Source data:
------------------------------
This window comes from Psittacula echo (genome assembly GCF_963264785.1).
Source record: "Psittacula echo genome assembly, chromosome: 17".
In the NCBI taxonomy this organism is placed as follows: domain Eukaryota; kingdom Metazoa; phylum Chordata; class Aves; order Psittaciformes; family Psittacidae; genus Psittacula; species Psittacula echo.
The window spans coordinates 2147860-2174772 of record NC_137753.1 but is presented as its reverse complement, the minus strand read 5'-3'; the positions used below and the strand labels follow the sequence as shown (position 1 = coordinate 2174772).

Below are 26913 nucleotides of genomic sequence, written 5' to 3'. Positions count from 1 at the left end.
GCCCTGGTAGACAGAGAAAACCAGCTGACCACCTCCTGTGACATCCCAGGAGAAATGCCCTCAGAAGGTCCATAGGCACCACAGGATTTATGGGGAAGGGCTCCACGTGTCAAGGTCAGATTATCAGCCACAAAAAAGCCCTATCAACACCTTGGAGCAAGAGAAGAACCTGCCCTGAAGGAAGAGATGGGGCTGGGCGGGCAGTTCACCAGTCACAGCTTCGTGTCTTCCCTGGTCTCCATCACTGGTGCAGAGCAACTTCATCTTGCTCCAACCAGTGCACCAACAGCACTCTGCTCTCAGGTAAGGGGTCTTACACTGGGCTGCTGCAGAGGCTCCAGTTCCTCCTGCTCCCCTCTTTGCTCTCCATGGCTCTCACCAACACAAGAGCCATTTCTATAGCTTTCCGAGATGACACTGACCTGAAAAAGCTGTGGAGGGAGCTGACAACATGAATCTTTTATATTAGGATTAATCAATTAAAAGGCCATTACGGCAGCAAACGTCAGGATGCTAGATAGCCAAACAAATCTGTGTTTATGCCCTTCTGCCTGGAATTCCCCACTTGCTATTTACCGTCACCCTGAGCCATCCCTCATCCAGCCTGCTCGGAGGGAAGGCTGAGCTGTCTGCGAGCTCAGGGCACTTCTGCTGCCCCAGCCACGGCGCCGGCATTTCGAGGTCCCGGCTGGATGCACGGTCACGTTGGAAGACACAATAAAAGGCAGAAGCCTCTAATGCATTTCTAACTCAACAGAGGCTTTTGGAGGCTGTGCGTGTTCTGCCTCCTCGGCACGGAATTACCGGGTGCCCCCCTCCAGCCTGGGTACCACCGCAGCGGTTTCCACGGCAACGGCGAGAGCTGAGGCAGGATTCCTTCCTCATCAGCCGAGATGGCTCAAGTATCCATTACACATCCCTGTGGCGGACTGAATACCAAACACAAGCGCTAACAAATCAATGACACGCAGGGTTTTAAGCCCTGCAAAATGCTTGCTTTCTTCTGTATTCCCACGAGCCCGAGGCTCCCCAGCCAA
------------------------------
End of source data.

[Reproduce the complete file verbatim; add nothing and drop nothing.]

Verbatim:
This window comes from Psittacula echo (genome assembly GCF_963264785.1).
Source record: "Psittacula echo genome assembly, chromosome: 17".
In the NCBI taxonomy this organism is placed as follows: domain Eukaryota; kingdom Metazoa; phylum Chordata; class Aves; order Psittaciformes; family Psittacidae; genus Psittacula; species Psittacula echo.
The window spans coordinates 2147860-2174772 of record NC_137753.1 but is presented as its reverse complement, the minus strand read 5'-3'; the positions used below and the strand labels follow the sequence as shown (position 1 = coordinate 2174772).

Below are 26913 nucleotides of genomic sequence, written 5' to 3'. Positions count from 1 at the left end.
GCCCTGGTAGACAGAGAAAACCAGCTGACCACCTCCTGTGACATCCCAGGAGAAATGCCCTCAGAAGGTCCATAGGCACCACAGGATTTATGGGGAAGGGCTCCACGTGTCAAGGTCAGATTATCAGCCACAAAAAAGCCCTATCAACACCTTGGAGCAAGAGAAGAACCTGCCCTGAAGGAAGAGATGGGGCTGGGCGGGCAGTTCACCAGTCACAGCTTCGTGTCTTCCCTGGTCTCCATCACTGGTGCAGAGCAACTTCATCTTGCTCCAACCAGTGCACCAACAGCACTCTGCTCTCAGGTAAGGGGTCTTACACTGGGCTGCTGCAGAGGCTCCAGTTCCTCCTGCTCCCCTCTTTGCTCTCCATGGCTCTCACCAACACAAGAGCCATTTCTATAGCTTTCCGAGATGACACTGACCTGAAAAAGCTGTGGAGGGAGCTGACAACATGAATCTTTTATATTAGGATTAATCAATTAAAAGGCCATTACGGCAGCAAACGTCAGGATGCTAGATAGCCAAACAAATCTGTGTTTATGCCCTTCTGCCTGGAATTCCCCACTTGCTATTTACCGTCACCCTGAGCCATCCCTCATCCAGCCTGCTCGGAGGGAAGGCTGAGCTGTCTGCGAGCTCAGGGCACTTCTGCTGCCCCAGCCACGGCGCCGGCATTTCGAGGTCCCGGCTGGATGCACGGTCACGTTGGAAGACACAATAAAAGGCAGAAGCCTCTAATGCATTTCTAACTCAACAGAGGCTTTTGGAGGCTGTGCGTGTTCTGCCTCCTCGGCACGGAATTACCGGGTGCCCCCCTCCAGCCTGGGTACCACCGCAGCGGTTTCCACGGCAACGGCGAGAGCTGAGGCAGGATTCCTTCCTCATCAGCCGAGATGGCTCAAGTATCCATTACACATCCCTGTGGCGGACTGAATACCAAACACAAGCGCTAACAAATCAATGACACGCAGGGTTTTAAGCCCTGCAAAATGCTTGCTTTCTTCTGTATTCCCACGAGCCCGAGGCTCCCCAGCCAA